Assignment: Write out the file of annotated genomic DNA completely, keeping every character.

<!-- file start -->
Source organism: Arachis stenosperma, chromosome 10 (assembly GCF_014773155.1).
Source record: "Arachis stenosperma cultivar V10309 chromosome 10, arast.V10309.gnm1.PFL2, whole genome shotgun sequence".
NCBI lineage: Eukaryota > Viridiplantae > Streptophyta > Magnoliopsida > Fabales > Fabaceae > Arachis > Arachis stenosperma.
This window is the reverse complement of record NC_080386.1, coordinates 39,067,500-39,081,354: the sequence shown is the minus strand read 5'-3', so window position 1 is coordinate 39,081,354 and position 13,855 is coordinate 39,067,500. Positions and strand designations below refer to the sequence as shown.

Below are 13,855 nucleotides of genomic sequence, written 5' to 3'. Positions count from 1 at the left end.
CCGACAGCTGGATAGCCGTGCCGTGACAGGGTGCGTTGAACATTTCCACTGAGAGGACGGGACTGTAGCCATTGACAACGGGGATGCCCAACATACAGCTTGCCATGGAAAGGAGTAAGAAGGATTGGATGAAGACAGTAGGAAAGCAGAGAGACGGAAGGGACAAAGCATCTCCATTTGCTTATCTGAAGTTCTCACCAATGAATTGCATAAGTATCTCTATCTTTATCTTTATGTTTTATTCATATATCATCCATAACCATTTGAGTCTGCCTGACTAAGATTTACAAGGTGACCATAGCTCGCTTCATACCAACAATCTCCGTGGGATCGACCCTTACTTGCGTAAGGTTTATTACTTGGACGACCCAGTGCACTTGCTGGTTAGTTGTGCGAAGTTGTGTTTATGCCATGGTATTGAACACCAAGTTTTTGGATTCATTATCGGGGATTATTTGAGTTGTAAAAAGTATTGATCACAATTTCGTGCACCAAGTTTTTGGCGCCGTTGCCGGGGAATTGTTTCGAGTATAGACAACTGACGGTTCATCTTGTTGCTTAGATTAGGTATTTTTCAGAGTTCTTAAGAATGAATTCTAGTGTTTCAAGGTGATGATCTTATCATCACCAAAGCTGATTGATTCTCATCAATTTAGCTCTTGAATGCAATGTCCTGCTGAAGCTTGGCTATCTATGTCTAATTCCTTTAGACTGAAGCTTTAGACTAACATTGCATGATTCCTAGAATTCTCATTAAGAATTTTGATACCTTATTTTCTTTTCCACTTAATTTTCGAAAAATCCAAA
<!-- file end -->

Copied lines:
Source organism: Arachis stenosperma, chromosome 10 (assembly GCF_014773155.1).
Source record: "Arachis stenosperma cultivar V10309 chromosome 10, arast.V10309.gnm1.PFL2, whole genome shotgun sequence".
NCBI lineage: Eukaryota > Viridiplantae > Streptophyta > Magnoliopsida > Fabales > Fabaceae > Arachis > Arachis stenosperma.
This window is the reverse complement of record NC_080386.1, coordinates 39,067,500-39,081,354: the sequence shown is the minus strand read 5'-3', so window position 1 is coordinate 39,081,354 and position 13,855 is coordinate 39,067,500. Positions and strand designations below refer to the sequence as shown.

Below are 13,855 nucleotides of genomic sequence, written 5' to 3'. Positions count from 1 at the left end.
CCGACAGCTGGATAGCCGTGCCGTGACAGGGTGCGTTGAACATTTCCACTGAGAGGACGGGACTGTAGCCATTGACAACGGGGATGCCCAACATACAGCTTGCCATGGAAAGGAGTAAGAAGGATTGGATGAAGACAGTAGGAAAGCAGAGAGACGGAAGGGACAAAGCATCTCCATTTGCTTATCTGAAGTTCTCACCAATGAATTGCATAAGTATCTCTATCTTTATCTTTATGTTTTATTCATATATCATCCATAACCATTTGAGTCTGCCTGACTAAGATTTACAAGGTGACCATAGCTCGCTTCATACCAACAATCTCCGTGGGATCGACCCTTACTTGCGTAAGGTTTATTACTTGGACGACCCAGTGCACTTGCTGGTTAGTTGTGCGAAGTTGTGTTTATGCCATGGTATTGAACACCAAGTTTTTGGATTCATTATCGGGGATTATTTGAGTTGTAAAAAGTATTGATCACAATTTCGTGCACCAAGTTTTTGGCGCCGTTGCCGGGGAATTGTTTCGAGTATAGACAACTGACGGTTCATCTTGTTGCTTAGATTAGGTATTTTTCAGAGTTCTTAAGAATGAATTCTAGTGTTTCAAGGTGATGATCTTATCATCACCAAAGCTGATTGATTCTCATCAATTTAGCTCTTGAATGCAATGTCCTGCTGAAGCTTGGCTATCTATGTCTAATTCCTTTAGACTGAAGCTTTAGACTAACATTGCATGATTCCTAGAATTCTCATTAAGAATTTTGATACCTTATTTTCTTTTCCACTTAATTTTCGAAAAATCCAAA